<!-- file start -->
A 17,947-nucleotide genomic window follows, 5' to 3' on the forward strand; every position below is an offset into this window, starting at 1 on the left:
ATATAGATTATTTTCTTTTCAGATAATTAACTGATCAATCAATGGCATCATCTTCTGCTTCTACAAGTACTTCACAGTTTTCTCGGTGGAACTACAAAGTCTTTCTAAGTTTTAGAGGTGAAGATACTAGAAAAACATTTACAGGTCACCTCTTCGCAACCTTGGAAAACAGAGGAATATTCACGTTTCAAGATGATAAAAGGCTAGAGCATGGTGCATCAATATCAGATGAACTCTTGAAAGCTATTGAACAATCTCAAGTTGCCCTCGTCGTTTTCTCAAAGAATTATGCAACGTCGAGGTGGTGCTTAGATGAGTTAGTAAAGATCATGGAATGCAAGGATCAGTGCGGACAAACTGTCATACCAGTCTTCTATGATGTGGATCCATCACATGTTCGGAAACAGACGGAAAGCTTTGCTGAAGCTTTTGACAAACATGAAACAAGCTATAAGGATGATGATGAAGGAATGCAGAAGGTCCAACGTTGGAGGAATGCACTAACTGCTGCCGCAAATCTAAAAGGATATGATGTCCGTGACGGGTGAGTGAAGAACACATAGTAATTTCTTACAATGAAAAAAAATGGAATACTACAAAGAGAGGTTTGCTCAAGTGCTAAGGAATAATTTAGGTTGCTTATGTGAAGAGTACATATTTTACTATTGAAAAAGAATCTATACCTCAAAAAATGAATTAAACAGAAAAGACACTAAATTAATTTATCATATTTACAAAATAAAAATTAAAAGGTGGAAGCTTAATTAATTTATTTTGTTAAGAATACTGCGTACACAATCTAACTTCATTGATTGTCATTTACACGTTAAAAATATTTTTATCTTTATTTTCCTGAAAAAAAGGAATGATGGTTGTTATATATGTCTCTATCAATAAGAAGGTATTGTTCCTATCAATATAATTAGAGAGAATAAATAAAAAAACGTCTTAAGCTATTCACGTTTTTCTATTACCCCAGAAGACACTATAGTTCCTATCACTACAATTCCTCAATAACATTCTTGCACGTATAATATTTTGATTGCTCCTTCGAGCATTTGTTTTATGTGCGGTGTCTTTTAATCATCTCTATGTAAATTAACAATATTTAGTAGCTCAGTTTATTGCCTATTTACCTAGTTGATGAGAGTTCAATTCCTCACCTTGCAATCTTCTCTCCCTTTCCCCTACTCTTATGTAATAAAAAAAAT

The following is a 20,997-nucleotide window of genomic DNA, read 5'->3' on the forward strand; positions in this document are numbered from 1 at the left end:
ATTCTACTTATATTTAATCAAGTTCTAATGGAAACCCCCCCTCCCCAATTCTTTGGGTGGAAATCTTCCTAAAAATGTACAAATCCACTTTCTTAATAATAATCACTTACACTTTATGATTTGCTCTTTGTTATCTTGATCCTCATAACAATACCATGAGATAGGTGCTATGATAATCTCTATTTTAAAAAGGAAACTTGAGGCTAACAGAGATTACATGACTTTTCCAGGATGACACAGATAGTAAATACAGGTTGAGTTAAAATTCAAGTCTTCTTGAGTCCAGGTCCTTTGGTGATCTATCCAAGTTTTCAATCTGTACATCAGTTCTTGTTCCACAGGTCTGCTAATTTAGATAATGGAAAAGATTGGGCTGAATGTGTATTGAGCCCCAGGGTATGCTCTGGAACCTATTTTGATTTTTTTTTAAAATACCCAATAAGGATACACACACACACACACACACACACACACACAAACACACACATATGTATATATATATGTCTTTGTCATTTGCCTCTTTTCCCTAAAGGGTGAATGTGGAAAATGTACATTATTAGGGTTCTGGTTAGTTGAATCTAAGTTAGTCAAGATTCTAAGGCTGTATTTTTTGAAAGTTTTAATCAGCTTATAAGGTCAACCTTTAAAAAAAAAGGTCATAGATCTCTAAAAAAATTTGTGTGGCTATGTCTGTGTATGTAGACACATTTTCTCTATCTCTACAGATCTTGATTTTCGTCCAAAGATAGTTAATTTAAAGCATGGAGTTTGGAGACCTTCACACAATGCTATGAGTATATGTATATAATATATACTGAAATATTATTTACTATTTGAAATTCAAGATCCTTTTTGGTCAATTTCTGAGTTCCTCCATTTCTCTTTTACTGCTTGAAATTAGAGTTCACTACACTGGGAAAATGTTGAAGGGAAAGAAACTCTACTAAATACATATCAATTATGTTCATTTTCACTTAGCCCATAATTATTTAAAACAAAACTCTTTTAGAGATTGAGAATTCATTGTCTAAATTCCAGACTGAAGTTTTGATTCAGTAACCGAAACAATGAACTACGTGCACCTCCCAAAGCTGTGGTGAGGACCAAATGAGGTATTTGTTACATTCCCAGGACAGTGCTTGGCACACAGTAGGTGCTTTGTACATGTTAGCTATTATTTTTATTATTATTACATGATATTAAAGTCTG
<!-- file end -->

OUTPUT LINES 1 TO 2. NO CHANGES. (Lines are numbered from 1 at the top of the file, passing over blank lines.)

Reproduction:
A 17,947-nucleotide genomic window follows, 5' to 3' on the forward strand; every position below is an offset into this window, starting at 1 on the left:
ATATAGATTATTTTCTTTTCAGATAATTAACTGATCAATCAATGGCATCATCTTCTGCTTCTACAAGTACTTCACAGTTTTCTCGGTGGAACTACAAAGTCTTTCTAAGTTTTAGAGGTGAAGATACTAGAAAAACATTTACAGGTCACCTCTTCGCAACCTTGGAAAACAGAGGAATATTCACGTTTCAAGATGATAAAAGGCTAGAGCATGGTGCATCAATATCAGATGAACTCTTGAAAGCTATTGAACAATCTCAAGTTGCCCTCGTCGTTTTCTCAAAGAATTATGCAACGTCGAGGTGGTGCTTAGATGAGTTAGTAAAGATCATGGAATGCAAGGATCAGTGCGGACAAACTGTCATACCAGTCTTCTATGATGTGGATCCATCACATGTTCGGAAACAGACGGAAAGCTTTGCTGAAGCTTTTGACAAACATGAAACAAGCTATAAGGATGATGATGAAGGAATGCAGAAGGTCCAACGTTGGAGGAATGCACTAACTGCTGCCGCAAATCTAAAAGGATATGATGTCCGTGACGGGTGAGTGAAGAACACATAGTAATTTCTTACAATGAAAAAAAATGGAATACTACAAAGAGAGGTTTGCTCAAGTGCTAAGGAATAATTTAGGTTGCTTATGTGAAGAGTACATATTTTACTATTGAAAAAGAATCTATACCTCAAAAAATGAATTAAACAGAAAAGACACTAAATTAATTTATCATATTTACAAAATAAAAATTAAAAGGTGGAAGCTTAATTAATTTATTTTGTTAAGAATACTGCGTACACAATCTAACTTCATTGATTGTCATTTACACGTTAAAAATATTTTTATCTTTATTTTCCTGAAAAAAAGGAATGATGGTTGTTATATATGTCTCTATCAATAAGAAGGTATTGTTCCTATCAATATAATTAGAGAGAATAAATAAAAAAACGTCTTAAGCTATTCACGTTTTTCTATTACCCCAGAAGACACTATAGTTCCTATCACTACAATTCCTCAATAACATTCTTGCACGTATAATATTTTGATTGCTCCTTCGAGCATTTGTTTTATGTGCGGTGTCTTTTAATCATCTCTATGTAAATTAACAATATTTAGTAGCTCAGTTTATTGCCTATTTACCTAGTTGATGAGAGTTCAATTCCTCACCTTGCAATCTTCTCTCCCTTTCCCCTACTCTTATGTAATAAAAAAAAT